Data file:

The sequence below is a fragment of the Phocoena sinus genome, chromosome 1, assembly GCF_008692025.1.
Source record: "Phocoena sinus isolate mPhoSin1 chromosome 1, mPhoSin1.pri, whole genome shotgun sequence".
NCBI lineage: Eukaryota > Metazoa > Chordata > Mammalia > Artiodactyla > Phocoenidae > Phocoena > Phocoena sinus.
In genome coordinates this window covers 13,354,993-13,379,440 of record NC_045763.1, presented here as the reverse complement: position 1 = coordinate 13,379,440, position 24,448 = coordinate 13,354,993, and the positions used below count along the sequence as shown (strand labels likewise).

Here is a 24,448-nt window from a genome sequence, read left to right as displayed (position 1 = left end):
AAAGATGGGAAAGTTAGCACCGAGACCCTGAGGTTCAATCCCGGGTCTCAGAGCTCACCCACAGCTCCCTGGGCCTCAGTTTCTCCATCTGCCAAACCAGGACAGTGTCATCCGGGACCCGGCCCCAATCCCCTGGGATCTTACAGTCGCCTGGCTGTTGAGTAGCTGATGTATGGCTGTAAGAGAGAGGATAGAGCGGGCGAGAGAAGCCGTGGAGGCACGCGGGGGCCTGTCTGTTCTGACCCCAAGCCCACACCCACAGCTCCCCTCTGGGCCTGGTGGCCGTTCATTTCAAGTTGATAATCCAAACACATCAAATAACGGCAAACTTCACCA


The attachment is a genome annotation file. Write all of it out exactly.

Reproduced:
The sequence below is a fragment of the Phocoena sinus genome, chromosome 1, assembly GCF_008692025.1.
Source record: "Phocoena sinus isolate mPhoSin1 chromosome 1, mPhoSin1.pri, whole genome shotgun sequence".
NCBI lineage: Eukaryota > Metazoa > Chordata > Mammalia > Artiodactyla > Phocoenidae > Phocoena > Phocoena sinus.
In genome coordinates this window covers 13,354,993-13,379,440 of record NC_045763.1, presented here as the reverse complement: position 1 = coordinate 13,379,440, position 24,448 = coordinate 13,354,993, and the positions used below count along the sequence as shown (strand labels likewise).

Here is a 24,448-nt window from a genome sequence, read left to right as displayed (position 1 = left end):
AAAGATGGGAAAGTTAGCACCGAGACCCTGAGGTTCAATCCCGGGTCTCAGAGCTCACCCACAGCTCCCTGGGCCTCAGTTTCTCCATCTGCCAAACCAGGACAGTGTCATCCGGGACCCGGCCCCAATCCCCTGGGATCTTACAGTCGCCTGGCTGTTGAGTAGCTGATGTATGGCTGTAAGAGAGAGGATAGAGCGGGCGAGAGAAGCCGTGGAGGCACGCGGGGGCCTGTCTGTTCTGACCCCAAGCCCACACCCACAGCTCCCCTCTGGGCCTGGTGGCCGTTCATTTCAAGTTGATAATCCAAACACATCAAATAACGGCAAACTTCACCA